The main sulfur amino acids are L-cysteine and L-methionine; eggs are a good source of these but they can easily be produced from other sulfur-rich food such as onions. The best supplement form of organic sulfur is MSM. In addition to linseed oil, in her famous cancer therapy Dr Budwig recommends quark made from raw fermented skim milk as the main source of these sulfur amino acids. However, according to the blood group diet this may only be suitable for individuals with the blood groups B or AB.

As supplements do not use the D,L(or d,l)-forms of cysteine or methionine, only the natural L-forms. While cysteine is very important for detoxification and energy production, new research shows that it may also act as a neurotransmitter in the brain and high doses can create an imbalance in the brain of susceptible individuals. Therefore, it is generally best to obtain it or synthesize it from sulfur-rich food. High doses of methionine, on the other hand, can cause a problem in individuals who are deficient in vitamin B6. Problems can be avoided by supplementing it together with vitamin B6.


For the improvement or maintenance of good health it is desirable to have two or three bowel movements daily. A better lifestyle and raw food will do much to achieve this goal, but initially it may be necessary to include some laxative foods as well.

BRAN A mild laxative; however, it accentuates mineral deficiencies. Wheat bran is not suitable for anyone who is sensitive to wheat. I do not recommend wheat bran but you may experiment with rice bran, provided that you take trace mineral supplements with bran-free meals.

FRESHLY FERMENTED FOODS - These often have a strong laxative action.

ISOTONIC FLUSH - Add 9 g of salt (approximately 1 heaped teaspoonful) to 1 liter of water or use 1 cup of seawater diluted with 3 cups of fresh water. Drink this within a few minutes on an empty stomach, and take no food or other drink for the following 30 minutes. This is excellent for cleaning the whole of the gastro-intestinal tract, but it should not be used if a severely restricted intake of sodium is indicated for other conditions.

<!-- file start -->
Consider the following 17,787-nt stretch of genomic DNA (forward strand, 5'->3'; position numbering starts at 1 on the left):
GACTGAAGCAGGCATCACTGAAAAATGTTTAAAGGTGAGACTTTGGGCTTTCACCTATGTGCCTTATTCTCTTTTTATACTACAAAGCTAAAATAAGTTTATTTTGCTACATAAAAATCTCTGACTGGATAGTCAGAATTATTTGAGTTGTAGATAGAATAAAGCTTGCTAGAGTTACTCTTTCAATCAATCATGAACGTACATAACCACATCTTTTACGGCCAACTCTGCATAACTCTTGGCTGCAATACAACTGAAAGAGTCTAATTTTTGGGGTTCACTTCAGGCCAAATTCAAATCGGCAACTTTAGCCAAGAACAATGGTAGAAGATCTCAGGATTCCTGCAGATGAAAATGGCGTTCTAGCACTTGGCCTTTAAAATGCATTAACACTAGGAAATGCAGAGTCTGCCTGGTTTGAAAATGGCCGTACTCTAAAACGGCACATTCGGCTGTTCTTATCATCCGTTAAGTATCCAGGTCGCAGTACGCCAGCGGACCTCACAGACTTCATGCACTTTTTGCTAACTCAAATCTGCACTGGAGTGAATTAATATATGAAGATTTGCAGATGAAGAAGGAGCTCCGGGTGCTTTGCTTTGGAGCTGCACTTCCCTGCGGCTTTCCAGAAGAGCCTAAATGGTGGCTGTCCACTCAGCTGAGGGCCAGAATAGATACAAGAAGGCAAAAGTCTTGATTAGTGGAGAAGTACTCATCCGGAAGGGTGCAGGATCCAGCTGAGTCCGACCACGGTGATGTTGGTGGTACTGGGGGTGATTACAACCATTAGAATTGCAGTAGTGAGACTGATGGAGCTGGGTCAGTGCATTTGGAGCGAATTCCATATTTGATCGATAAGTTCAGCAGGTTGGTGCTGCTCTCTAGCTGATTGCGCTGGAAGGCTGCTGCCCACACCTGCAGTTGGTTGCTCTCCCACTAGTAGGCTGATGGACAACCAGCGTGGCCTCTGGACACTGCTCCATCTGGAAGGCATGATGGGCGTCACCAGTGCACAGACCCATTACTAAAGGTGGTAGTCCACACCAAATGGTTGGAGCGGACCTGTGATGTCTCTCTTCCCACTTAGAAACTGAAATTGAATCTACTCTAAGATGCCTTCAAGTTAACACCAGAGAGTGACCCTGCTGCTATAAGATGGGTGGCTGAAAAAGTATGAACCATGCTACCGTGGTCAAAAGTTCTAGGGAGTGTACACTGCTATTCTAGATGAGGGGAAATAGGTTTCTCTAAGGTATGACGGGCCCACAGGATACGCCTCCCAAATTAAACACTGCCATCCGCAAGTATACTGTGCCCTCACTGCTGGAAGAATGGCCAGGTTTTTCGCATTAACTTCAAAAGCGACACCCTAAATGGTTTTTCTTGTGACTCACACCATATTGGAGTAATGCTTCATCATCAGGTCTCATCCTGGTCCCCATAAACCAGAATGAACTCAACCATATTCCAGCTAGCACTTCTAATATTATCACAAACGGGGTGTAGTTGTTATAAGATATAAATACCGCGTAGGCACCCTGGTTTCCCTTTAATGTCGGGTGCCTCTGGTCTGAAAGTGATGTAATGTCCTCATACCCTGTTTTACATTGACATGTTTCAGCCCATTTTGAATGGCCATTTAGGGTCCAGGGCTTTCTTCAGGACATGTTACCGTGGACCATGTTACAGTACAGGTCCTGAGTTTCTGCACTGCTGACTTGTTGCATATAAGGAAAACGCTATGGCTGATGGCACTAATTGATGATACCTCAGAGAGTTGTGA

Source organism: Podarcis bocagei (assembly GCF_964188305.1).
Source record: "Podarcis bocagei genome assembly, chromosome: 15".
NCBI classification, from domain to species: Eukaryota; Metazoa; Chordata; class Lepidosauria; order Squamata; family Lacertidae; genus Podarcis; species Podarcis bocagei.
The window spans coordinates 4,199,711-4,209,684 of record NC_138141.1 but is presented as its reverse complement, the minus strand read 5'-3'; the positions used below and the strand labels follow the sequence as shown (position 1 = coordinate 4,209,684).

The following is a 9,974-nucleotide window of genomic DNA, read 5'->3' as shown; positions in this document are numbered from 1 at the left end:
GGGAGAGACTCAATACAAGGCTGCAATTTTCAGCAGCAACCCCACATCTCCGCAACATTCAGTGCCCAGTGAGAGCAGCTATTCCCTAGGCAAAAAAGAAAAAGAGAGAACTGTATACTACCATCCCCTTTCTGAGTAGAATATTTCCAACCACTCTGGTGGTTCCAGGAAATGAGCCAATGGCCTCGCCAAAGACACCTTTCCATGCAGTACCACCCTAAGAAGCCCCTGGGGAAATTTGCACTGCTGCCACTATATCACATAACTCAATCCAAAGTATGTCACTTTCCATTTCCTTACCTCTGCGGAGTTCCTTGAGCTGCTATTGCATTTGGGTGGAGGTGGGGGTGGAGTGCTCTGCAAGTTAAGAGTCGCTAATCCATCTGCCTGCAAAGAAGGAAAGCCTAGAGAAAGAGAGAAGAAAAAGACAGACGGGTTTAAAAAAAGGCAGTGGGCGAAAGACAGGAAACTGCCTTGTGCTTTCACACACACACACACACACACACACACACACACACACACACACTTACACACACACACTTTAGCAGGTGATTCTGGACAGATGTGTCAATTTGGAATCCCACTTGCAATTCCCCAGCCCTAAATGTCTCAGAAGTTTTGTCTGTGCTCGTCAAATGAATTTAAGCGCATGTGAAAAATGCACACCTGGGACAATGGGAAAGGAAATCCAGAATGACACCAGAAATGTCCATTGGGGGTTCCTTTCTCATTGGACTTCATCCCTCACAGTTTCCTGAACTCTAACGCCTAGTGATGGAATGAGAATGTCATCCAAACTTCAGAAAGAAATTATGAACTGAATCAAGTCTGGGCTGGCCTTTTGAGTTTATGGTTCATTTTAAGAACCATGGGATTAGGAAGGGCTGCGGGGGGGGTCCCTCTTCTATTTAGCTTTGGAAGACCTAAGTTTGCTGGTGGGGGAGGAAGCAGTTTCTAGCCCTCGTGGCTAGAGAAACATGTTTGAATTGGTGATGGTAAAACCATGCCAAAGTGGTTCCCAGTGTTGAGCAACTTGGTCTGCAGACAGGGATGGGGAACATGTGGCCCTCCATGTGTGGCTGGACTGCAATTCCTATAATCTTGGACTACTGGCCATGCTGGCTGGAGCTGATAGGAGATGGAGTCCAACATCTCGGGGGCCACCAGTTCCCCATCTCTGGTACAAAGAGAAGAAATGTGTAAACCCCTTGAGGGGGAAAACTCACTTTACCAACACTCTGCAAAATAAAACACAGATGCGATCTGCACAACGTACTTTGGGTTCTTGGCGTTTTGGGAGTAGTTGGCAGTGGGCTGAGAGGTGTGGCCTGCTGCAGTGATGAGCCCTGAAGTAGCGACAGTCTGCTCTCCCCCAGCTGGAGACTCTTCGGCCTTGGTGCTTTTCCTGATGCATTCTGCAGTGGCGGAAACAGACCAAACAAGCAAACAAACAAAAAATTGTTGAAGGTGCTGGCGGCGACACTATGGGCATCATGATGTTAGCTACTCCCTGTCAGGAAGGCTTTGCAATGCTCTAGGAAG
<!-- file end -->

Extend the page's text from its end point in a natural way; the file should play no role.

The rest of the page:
LINSEED - Mildly laxative and soothing for irritated bowels. Preferably use ground linseed, otherwise one tablespoon of dry seeds with water some time before meals and at bedtime; swallow whole. If the intestines are irritated (white inner irises), use fenugreek or pure slippery-elm powder with linseed.

MAGNESIUM SALTS - Take 1 tablespoon of Epsom salts with water. Milk of magnesia may be neutralized with ascorbic acid, alternatively try increasing amounts of magnesium chloride.

MOLASSES- Use on its own or with yeast in warm water.

MUSTARD SEEDS - Take ˝ teaspoon of whole dry seeds with water twice daily, some time before a meal; do not chew. This helps to strengthen bowel functions and overcome gas formation. Continue for two months or as required. Do not use mustard seeds if the intestines are irritated.

PRUNES - May be taken raw, soaked or cooked.

PSYLLIUM HULLS – are preferable to bran. Stir a teaspoonful in a large glass of water and drink immediately about 30 minutes before meals as often as required for either laxative action or weight reduction.

SENNA - Pods, powder or leaves may be added to herb teas.

URINE - Drinking a cupful of your diluted morning urine has a good laxative effect.

WATER - Drinking a large quantity of water within a short period will cause part of it to rinse the bowels. Take 2 large glassfuls or more of (warm) water before breakfast.


·        Special Health Foods

·        Vitamins

·        Minerals

·        Amino Acids

·        Digestive Enzymes

·        Supplements

·        Herbs